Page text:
However, and this is an important change since the days of the Marxians, we better understand the nature of mental illness at this point, and many lumpenprolitariat are (Visibly or otherwise) not capable of work; Marx was likely right to consider them irredeemable given the tools and understanding of the time, but we have better treatments of various kinds that can help many of them live productive lives. We also have the guilt of 60 years of bad policy on our hands; in the 1950s, the United States adopted policies that shut down many mental health facilities and dumped many mentally ill people on the street, largely in the wake of scandals at existing facilities, and ill-advised attmpts to cut budgets.
As uncomfortable as it would be to apply such restrictions to mentally-well people, we have weakened our ability to serve the severely mentally ill (or the rest of society) by applying to them too many of the same concerns for civil liberties as the general public; a difference balance must be struck.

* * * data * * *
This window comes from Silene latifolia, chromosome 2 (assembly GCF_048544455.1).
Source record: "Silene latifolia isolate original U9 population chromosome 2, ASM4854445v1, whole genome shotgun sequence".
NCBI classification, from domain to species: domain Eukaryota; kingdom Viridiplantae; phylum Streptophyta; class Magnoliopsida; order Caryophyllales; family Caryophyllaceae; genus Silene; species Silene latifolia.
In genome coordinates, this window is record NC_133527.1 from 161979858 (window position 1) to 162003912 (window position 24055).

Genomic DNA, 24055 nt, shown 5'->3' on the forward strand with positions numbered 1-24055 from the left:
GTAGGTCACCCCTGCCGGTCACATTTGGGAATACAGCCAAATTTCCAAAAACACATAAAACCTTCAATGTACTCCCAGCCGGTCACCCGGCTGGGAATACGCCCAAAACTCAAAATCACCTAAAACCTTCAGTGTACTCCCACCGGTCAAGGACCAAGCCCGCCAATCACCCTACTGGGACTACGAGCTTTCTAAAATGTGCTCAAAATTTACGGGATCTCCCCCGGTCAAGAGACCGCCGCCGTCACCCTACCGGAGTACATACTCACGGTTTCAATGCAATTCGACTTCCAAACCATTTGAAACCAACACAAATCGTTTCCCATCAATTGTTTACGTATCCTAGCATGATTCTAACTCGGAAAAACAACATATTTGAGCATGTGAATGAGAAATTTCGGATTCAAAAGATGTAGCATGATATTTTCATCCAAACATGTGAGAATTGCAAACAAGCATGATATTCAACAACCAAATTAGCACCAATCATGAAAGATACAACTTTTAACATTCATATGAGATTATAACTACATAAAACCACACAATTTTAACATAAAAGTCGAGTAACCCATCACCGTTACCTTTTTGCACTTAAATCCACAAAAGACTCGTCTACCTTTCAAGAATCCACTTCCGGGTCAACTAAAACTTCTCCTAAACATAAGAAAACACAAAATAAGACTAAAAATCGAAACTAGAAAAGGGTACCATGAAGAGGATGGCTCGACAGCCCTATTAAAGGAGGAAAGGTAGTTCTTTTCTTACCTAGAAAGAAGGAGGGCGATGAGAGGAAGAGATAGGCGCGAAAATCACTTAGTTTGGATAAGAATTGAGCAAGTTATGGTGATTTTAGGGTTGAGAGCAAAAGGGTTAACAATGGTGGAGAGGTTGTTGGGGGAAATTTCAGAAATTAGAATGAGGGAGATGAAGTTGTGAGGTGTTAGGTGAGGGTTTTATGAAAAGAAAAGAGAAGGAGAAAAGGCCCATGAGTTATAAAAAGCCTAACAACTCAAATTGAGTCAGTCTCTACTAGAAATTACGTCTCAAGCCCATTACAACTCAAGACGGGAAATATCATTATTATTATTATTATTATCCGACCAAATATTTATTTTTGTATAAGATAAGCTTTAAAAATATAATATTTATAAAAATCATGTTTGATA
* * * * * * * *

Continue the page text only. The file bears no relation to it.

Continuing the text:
Occupy's errors with regards to the Lumpenprolitariat date back to the origins of the modern Anarchosocialist tradition in Mikhail Bakunin; as many of the leadership of regional Occupys are at least havily influenced by local Anarchosocialists, the error is unsurprising, and fits the general pattern of Anarchosocialist movements in modern developed countries (that's opposite those of state socialists); considerable energy because of the easy appeal of a populist form of socialism, but policies that are tethered to be easily explained in a shouting match among the least educated (insufficient technocracy) and therefore ineffective. The correct pragmatic handling of the issue would've been to consider the Lumpenprolitariat important to serve for ethical reasons but not a focus for the movement.
Also, OMG the "Quest" view in Google Maps, for 1 April, is awesome! Dragon Warrior 1 Love!